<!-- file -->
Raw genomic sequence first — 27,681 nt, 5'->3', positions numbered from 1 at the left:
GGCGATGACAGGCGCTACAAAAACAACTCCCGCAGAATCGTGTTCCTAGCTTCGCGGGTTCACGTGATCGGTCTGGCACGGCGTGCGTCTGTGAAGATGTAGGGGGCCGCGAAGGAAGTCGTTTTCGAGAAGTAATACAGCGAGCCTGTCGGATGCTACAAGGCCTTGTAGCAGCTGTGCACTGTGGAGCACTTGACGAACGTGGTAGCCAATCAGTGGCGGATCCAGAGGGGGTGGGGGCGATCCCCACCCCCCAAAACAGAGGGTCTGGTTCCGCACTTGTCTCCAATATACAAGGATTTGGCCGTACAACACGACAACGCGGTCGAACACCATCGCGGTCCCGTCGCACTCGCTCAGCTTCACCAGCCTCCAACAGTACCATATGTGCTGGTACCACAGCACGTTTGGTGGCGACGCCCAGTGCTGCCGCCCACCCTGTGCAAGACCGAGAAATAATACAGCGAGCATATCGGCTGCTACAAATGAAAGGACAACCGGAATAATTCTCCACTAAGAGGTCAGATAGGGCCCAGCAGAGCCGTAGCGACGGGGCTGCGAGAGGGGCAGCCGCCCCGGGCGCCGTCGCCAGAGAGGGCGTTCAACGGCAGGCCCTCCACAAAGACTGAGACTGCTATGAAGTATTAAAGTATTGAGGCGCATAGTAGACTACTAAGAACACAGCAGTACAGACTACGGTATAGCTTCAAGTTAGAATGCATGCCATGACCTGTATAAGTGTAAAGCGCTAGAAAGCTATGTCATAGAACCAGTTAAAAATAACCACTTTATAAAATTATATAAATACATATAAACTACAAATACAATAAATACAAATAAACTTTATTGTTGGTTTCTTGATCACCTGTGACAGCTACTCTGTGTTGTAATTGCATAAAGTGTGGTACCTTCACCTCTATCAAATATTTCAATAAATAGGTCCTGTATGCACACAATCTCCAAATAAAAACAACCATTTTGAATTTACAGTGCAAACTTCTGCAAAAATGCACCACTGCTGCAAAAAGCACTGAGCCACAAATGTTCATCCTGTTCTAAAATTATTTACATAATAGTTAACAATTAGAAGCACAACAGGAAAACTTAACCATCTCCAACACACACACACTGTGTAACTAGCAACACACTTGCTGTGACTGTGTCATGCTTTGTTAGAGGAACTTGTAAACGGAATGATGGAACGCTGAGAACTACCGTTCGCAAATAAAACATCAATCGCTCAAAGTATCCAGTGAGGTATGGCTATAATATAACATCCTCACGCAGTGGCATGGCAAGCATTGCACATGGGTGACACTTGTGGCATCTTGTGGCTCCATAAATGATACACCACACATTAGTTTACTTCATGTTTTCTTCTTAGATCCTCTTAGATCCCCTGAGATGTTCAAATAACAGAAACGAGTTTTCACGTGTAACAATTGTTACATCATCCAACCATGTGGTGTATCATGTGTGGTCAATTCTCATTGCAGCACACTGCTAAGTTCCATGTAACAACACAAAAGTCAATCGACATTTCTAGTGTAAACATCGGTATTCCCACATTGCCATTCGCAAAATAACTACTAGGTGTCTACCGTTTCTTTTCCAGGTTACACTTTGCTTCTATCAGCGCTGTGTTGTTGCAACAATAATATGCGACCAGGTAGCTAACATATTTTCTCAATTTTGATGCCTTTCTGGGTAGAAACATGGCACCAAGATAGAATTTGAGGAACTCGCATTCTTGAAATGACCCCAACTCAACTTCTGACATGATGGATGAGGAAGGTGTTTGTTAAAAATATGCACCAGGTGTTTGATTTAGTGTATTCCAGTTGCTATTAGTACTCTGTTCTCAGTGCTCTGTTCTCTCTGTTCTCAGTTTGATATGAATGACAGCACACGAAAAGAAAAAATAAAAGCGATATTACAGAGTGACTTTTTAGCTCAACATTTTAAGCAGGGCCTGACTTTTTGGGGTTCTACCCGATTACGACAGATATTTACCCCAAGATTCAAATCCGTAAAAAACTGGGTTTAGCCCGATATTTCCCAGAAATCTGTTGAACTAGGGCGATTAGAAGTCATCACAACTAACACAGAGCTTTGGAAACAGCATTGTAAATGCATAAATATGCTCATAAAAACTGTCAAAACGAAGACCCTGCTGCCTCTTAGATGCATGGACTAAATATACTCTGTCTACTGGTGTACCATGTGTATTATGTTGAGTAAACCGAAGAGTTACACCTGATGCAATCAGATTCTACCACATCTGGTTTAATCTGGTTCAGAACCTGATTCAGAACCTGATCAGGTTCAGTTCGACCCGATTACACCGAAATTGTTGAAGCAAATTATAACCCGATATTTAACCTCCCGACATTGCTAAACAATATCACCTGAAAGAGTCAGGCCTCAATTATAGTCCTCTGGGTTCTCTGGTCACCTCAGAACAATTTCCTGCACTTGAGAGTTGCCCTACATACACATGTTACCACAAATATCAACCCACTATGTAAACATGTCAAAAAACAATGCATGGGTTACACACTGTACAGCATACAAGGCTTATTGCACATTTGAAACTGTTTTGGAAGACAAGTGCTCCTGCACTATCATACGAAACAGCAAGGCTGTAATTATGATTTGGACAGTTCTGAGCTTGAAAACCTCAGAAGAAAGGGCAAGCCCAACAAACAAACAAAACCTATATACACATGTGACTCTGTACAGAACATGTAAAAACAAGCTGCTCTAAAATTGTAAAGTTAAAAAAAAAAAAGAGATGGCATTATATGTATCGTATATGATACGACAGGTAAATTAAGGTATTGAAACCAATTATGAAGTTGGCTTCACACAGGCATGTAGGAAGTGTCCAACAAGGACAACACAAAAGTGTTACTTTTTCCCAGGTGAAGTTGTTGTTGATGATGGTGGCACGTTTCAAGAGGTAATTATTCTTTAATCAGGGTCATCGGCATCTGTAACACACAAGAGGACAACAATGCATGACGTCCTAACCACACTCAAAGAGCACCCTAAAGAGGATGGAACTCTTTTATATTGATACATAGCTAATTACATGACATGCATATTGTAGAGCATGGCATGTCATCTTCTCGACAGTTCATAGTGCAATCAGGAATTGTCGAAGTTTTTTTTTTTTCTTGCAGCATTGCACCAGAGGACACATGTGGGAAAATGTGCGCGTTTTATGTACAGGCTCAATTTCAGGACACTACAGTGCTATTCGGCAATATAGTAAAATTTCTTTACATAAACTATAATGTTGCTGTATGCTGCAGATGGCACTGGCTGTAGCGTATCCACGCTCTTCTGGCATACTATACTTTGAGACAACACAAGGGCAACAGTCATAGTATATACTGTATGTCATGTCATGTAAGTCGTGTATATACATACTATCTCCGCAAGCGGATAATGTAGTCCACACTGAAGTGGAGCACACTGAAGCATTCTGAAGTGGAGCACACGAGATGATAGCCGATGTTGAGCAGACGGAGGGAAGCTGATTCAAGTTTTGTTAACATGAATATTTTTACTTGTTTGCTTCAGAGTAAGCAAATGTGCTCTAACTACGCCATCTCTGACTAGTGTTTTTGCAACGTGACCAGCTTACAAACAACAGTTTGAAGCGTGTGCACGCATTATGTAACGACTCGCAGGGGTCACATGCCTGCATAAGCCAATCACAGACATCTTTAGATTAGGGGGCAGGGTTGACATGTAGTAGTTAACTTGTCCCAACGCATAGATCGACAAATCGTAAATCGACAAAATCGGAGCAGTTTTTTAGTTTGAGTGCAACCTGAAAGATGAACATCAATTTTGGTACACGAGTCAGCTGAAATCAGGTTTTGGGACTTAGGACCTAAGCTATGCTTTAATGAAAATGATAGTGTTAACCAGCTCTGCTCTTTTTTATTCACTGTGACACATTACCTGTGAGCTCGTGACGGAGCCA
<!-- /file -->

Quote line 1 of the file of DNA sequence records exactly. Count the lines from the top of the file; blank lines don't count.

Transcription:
Raw genomic sequence first — 27,681 nt, 5'->3', positions numbered from 1 at the left: